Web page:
are you ever going to help us, father?
can’t you hear your sons, your daughters?
it’s getting harder every single day.
it’s a struggle just to keep the faith.
will you lead your lambs to slaughter?
in “father”, the walls finally come crashing down on our main character.
confronted with real suffering and a feeling of utter helplessness, the emptiness of our most deeply rooted institutions suddenly becomes apparent. they offer no support, no solution.
in many ways, “father” is a plea to these longstanding institutions—a cry for help from our main character. but, it is a cry knowingly made in vain, for at this point, our hero is well aware that no help is coming.
“are you ever going to help us, father?” he cries, with a definite hint of anger—perhaps betrayal—in the voice. here, the word “father” is broadly used. it represents all forms of paternalism—any source to which we look for guidance and assistance. it is biological, sociopolitical, and spiritual paternalism. regardless of the form it takes, the features are the same: it seeks to control more than nurture; it breaks down more than it builds. but our main character finally recognizes this paternalism for what it actually is—an absentee father…a golden calf which demands obedience, but offers little in return.
of course, the journey doesn’t end with the final beat. home is in sight when Father demands: “i want more.” ever demanding and never satisfied, Father’s tantrum (think veruca salt ) provides an opportunity to really let loose musically. the temple truly comes down at this point. the winds are blowing. but our hero has seen and heard enough...
musically, the constant driving beat creates a sense of moving forward, a feeling of no return. the quiet space of each verse acts as the calm before the storm, culminating with the frustrated exclamations—or realizations—of our main character. “do we really have to drink that water?” “will you lead your lambs to slaughter?” each one more severe. these realizations give way to the chaos and confusion of the chorus, though it lacks the traditions and comforts of a typical chorus—there are no repeated phrases, no lyrical pleasantries cycled ad nauseum…just a single question from our main character.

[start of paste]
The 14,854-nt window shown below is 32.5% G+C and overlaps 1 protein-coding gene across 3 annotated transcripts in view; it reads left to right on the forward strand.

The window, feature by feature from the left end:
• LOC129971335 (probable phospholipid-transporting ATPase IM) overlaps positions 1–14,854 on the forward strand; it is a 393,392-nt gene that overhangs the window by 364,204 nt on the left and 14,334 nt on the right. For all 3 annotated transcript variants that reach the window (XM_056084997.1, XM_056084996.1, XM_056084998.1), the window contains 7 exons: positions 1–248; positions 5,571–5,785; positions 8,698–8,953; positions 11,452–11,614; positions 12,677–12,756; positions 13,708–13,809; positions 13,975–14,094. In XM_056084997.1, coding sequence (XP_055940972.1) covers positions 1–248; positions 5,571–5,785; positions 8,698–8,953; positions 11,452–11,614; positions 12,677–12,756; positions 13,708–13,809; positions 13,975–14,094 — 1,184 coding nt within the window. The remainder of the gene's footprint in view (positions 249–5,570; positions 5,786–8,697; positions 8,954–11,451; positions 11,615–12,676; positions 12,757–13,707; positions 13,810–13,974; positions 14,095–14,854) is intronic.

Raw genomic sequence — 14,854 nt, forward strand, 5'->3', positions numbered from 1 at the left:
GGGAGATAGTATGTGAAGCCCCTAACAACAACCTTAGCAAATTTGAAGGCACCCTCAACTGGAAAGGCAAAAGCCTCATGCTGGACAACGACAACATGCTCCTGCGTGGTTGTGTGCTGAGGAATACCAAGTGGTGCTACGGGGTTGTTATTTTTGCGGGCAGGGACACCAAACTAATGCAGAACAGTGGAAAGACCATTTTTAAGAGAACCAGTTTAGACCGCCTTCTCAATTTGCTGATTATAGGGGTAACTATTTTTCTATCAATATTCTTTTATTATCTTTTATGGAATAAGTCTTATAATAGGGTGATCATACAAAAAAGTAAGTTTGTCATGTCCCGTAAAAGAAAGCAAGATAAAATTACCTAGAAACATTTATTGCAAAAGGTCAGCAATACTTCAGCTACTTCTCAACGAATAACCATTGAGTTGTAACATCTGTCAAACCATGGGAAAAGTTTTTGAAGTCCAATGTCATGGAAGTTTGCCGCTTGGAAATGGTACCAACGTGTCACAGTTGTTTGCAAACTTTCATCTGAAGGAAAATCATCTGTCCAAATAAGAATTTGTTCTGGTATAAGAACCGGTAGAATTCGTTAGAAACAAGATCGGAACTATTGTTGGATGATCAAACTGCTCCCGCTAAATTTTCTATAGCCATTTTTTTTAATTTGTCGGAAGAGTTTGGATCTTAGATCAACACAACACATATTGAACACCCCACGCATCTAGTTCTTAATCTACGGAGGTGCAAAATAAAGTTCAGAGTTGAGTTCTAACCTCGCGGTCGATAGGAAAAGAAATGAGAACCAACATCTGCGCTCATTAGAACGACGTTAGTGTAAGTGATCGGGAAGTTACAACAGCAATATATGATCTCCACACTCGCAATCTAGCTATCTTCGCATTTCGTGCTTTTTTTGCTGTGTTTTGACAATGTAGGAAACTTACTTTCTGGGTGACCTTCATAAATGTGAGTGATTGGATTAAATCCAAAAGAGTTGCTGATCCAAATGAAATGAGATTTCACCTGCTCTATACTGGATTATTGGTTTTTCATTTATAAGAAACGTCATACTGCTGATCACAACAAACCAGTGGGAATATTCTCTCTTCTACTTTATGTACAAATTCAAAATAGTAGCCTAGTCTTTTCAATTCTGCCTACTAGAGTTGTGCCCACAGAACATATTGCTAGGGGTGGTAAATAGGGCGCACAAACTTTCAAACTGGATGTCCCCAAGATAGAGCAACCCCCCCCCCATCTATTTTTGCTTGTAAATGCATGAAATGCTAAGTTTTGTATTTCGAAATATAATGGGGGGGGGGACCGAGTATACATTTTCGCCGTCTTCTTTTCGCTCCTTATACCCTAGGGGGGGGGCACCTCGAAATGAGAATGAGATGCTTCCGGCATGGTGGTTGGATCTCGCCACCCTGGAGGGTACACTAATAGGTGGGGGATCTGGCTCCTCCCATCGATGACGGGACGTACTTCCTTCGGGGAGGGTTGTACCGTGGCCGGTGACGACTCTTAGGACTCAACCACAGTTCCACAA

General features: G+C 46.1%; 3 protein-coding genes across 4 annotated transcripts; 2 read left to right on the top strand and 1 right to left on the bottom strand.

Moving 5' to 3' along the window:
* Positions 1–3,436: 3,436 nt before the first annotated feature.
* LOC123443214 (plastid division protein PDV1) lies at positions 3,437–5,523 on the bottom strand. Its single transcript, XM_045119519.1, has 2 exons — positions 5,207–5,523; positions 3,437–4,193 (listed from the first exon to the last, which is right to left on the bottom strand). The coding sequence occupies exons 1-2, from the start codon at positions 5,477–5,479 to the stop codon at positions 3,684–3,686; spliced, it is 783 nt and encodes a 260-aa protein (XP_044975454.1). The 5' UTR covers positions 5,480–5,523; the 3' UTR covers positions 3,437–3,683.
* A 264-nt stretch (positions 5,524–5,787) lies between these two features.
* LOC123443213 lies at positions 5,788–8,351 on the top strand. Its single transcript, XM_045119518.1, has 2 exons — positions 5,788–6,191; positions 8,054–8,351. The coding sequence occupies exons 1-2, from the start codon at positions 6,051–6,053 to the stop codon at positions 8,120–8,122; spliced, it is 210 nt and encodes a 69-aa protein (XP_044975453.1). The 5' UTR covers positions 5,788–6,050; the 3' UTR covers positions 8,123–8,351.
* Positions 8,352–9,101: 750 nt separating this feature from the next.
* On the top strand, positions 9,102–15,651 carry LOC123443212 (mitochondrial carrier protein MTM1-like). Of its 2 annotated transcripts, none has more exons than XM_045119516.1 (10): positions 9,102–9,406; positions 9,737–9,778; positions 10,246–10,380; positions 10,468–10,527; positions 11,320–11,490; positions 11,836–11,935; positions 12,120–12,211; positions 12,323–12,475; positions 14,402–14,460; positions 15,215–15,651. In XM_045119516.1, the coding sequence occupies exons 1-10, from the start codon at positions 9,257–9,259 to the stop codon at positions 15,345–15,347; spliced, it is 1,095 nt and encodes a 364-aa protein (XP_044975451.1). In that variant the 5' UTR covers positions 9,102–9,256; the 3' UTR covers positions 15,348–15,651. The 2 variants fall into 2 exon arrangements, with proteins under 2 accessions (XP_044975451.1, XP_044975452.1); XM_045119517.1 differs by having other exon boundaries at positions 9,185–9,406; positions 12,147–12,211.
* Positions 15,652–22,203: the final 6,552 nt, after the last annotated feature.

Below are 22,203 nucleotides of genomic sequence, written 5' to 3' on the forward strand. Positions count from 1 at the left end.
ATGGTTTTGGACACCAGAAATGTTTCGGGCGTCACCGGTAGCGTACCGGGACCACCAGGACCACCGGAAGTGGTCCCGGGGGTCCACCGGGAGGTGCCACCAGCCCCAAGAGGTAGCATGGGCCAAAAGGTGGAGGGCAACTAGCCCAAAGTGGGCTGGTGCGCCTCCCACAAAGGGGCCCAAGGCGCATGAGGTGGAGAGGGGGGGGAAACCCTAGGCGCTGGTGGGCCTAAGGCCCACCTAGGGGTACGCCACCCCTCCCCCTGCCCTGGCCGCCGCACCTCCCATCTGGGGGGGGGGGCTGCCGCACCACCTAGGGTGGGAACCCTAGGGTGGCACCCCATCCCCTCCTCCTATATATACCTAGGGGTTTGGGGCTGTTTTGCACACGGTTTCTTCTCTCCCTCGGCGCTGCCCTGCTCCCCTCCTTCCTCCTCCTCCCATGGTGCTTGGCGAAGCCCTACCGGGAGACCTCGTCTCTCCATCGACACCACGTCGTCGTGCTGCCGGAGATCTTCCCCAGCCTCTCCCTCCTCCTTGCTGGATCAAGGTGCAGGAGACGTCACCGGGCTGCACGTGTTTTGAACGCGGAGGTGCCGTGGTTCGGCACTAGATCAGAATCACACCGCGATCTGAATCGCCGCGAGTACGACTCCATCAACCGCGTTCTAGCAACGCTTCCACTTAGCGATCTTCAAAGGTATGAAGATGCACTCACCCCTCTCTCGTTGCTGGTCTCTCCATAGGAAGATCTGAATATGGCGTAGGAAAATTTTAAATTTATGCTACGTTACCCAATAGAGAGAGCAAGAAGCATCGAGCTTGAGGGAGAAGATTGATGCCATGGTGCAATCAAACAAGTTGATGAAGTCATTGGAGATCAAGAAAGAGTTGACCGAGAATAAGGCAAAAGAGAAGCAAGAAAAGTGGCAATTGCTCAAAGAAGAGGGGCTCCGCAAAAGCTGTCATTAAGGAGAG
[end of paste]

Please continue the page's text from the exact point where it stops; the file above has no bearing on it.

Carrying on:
in fact, the chorus plays like the beginnings of a riot, like a rally about to go wrong. the aggressive synths act as a replacement for traditional chorus vocals. like an angry mob, they twist and turn and yell and scream. the drums support them with what appears to be a concerted roar on every fourth beat. the wobbly, descending notes of the strings add to the instability of the situation—the listener should feel as if everything could topple at any moment.
something was needed, though, to carry the song forward—to propel the listener from one stage to the next, while still maintaining—and, in actuality, enhancing—the overall theme of the song. to accomplish this, spiritual-evoking vocals and hand-clapping were added. there is something tragically beautiful about spirituals. they are both an indication of colonialism—i.e., domination over another by means of physical force and indoctrination, particularly through education and religion—and of the resiliency and defiance of an oppressed people. here, they support the theme of paternalism, and reveal a growing dissatisfaction. “won’t be long, it won’t be long…the devil’s gonna hear my song.” this is not a literal devil, though it could be. rather, it suggests chickens coming home to roost. if the father ultimately fails to address his children, his children will find other means.
the strings which run throughout the entirety of the song are somewhat interesting. it would be difficult to pinpoint a specific musical pattern, because they were played straight through without any forethought or preparation. but there is a method to the madness. they embody the plight of the main character—abandoned, lost in the wilderness, yet continuously moving forward. they’re like the winds, keeping the weary odysseus from reaching home, but ensuring that he is prepared upon arrival.
lastly, it should be noted that “father” was the final addition to the album. for weeks, I held off on the release because i felt that something was missing. after the main character is confronted with true suffering in “trail of tears / put the gun down”, and before going off alone into the desert that is “the dream” and “tease”, a realization of things as they actually are needed to occur. “father” supplies that moment. once i recognized that need, it came about effortlessly, and was essentially completed in a day. not surprisingly, “father” remains sort of a personal favorite for me.
(*additional note: the final piece of the puzzle was actually the intro to the song—the last thing recorded on the album. the words are ancient Greek, from Matthew 1:23. Such a musical language…otherworldly. I recorded this once before as a teenager. why they came to mind yet again, i’ll leave for you to consider. but it does just seem to fit, though, don’t you think? )